Poet is the cranberry group, the most interesting if you ask me. The Sequin Poet has blue micro-glitters and the Metallic Poet is a peach-pink duochrome.

Let’s talk formula.

The mattes are quite easy to use. They blend nicely and can be layered with not much effort. All except for one. There is always a dud in almost every palette, sadly in this one it’s Matte Ritual, a really useful shade. It’s quite hard to blend and it applies patchy. It’s a shame, because it’s the ‘let’s put that in the crease’ shade of the palette.

The sequins, I am quite perplexed about. They are pretty, but the micro-glitters fly off if you use a fluffy brush to apply them. They also fly off if you blow on the swatch of one. So I don’t quite get the need for a sequin formula. I mean, it looks good in the palette and if you pat it on the lid. But don’t expect the effect to stick around for long…

The metallics are really nice and buttery. My only problem with them is that the formula is not consistent. Metallic Memory and Metallic Story are way more metallic than the rest. Metallic Poet, although beautiful is the hardest to build up to full opacity.

As for the glitters, I honestly do not get why they are in the palette if they are not eye safe. Granted, it’s a nice pressed glitter formula, not too chunky (unlike Colourpop’s), but still. Why put something in an eyeshadow palette that if I weren’t who I am I could have easily misinterpreted the proper use of?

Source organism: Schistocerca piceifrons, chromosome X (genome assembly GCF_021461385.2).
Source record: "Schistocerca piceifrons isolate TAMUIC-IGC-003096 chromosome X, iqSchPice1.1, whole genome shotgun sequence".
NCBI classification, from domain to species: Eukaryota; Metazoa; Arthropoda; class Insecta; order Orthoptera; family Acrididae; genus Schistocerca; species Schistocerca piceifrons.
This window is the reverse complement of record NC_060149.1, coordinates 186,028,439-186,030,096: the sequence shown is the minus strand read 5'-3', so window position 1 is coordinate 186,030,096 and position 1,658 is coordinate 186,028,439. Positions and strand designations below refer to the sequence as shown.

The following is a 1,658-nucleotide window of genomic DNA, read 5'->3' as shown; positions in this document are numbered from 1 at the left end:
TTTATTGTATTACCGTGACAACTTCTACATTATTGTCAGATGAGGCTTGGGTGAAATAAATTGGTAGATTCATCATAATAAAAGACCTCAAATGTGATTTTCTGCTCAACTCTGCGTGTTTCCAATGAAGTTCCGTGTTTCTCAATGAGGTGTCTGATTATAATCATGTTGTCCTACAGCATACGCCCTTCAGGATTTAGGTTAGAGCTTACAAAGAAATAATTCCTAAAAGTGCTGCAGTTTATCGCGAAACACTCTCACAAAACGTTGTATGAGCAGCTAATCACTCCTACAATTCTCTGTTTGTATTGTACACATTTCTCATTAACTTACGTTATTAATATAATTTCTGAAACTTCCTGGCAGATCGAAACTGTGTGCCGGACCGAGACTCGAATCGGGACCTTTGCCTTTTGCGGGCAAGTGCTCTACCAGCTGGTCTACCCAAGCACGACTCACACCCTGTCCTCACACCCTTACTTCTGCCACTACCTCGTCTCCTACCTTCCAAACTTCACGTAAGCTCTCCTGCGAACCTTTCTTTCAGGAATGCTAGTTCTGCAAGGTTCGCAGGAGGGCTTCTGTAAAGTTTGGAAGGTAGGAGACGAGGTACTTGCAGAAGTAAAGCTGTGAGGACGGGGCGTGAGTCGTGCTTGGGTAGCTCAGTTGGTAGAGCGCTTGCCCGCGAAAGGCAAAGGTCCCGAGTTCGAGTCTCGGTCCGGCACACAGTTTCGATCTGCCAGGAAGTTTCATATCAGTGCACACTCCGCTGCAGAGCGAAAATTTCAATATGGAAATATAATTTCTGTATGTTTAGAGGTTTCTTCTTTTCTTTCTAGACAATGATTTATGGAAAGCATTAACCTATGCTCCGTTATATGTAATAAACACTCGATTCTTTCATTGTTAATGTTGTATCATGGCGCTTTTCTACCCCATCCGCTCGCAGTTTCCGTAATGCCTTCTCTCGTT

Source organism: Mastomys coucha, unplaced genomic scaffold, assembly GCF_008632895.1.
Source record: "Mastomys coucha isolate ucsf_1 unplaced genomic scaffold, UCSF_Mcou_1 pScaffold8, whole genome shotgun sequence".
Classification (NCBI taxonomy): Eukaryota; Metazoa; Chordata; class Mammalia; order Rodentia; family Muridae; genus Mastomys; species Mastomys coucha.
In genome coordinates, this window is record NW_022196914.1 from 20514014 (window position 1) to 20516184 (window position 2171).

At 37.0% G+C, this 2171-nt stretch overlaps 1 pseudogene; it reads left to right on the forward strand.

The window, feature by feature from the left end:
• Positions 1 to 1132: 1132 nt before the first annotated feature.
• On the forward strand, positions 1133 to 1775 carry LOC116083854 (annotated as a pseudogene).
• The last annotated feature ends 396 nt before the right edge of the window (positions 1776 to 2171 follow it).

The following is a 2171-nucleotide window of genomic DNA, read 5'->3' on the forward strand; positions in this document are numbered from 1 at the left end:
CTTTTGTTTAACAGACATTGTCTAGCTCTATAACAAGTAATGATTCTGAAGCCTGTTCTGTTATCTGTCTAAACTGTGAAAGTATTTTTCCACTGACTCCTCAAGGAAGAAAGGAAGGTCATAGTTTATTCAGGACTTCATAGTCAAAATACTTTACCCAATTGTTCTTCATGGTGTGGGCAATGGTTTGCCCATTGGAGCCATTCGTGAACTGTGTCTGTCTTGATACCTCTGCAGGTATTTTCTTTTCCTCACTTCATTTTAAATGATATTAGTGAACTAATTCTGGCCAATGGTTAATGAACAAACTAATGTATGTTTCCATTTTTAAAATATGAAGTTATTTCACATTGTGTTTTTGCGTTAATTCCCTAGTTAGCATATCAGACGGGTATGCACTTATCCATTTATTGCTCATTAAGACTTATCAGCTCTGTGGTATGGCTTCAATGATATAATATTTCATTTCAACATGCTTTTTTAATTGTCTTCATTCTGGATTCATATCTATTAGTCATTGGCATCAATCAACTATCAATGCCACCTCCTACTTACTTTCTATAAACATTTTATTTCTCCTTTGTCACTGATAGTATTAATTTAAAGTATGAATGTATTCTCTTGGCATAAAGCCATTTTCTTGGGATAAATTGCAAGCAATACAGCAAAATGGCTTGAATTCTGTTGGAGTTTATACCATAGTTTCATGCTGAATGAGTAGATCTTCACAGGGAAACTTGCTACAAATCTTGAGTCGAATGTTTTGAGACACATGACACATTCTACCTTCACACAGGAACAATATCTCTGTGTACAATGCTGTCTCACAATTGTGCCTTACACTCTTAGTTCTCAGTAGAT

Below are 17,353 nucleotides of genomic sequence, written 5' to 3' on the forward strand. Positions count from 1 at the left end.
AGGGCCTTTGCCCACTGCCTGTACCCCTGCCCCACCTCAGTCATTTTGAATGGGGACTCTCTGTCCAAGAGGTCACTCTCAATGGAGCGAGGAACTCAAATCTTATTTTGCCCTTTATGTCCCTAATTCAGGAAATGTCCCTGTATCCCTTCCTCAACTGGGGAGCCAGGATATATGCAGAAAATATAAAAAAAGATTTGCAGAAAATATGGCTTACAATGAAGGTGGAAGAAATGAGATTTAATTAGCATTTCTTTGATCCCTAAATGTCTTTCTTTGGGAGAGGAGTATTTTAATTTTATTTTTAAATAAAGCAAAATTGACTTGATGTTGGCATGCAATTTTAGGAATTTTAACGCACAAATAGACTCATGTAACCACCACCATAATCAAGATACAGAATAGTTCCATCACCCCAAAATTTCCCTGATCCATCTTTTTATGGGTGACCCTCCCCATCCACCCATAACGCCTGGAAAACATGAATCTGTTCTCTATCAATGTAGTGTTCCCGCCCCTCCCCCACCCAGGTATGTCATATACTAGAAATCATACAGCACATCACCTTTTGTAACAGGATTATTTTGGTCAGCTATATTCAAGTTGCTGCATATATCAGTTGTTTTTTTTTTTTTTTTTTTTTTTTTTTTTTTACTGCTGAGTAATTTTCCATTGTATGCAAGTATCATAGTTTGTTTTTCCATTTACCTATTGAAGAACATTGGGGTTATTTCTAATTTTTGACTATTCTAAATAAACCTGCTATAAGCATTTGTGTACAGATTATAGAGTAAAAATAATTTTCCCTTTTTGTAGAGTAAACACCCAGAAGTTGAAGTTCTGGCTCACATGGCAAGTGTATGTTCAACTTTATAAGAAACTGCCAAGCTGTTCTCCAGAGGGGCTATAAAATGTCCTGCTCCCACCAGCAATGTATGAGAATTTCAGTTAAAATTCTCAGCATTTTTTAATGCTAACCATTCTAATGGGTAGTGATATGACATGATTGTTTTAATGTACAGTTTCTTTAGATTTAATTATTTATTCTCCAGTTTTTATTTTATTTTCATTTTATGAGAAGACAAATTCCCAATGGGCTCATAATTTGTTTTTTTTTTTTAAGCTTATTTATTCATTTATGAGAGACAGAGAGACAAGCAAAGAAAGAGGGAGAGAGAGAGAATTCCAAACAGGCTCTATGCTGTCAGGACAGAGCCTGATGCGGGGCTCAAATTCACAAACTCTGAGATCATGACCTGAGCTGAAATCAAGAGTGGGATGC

In case you are unfamiliar with what glitter is, glitter is composed by tiny fragments of reflective plastic. Cosmetic grade eye-safe glitter is formulated in a way that allows the edges of those fragments to be not as sharp. The reason is, you don’t want ANYTHING with sharp plastic edges anywhere near your eye. The materials and dyes used are required to be non-toxic, unlike craft glitter for example. Craft glitter can include particles of glass or metal. Yikes . Please be very mindful of this. Also, just a PSA, non-biodegradable glitter is a nightmare for the environment. Imagine tiny pieces of plastic ending up in landfills and the ocean with no possible way to collect them. No bueno.

All in all, the palette is good. It’s not exceptional. But it is a good quality palette. Could it be better? Sure. Did Jaclyn Hill show us it could be way way worse? Definitely. I don’t particularly agree with the choice to call the palette “Neutrals”, as it consists of mostly warmer tones. I do appreciate the effort of coming out with a palette on your own, though, even if I, the consumer, have to pay the price for it.

Speaking of the price, the Textured Neutrals Vol.1 retails for $48. If you live in the US, adding tax to that brings the pricetag over $50. If you just want the palette, the shipping will cost you at least $4,95 (or $11,95 if you are in a hurry). So, a bit under $60. International shipping is $9,95, but always keep in mind there will be import charges once it arrives.

That’s quite a lot, if you ask me. What do you think?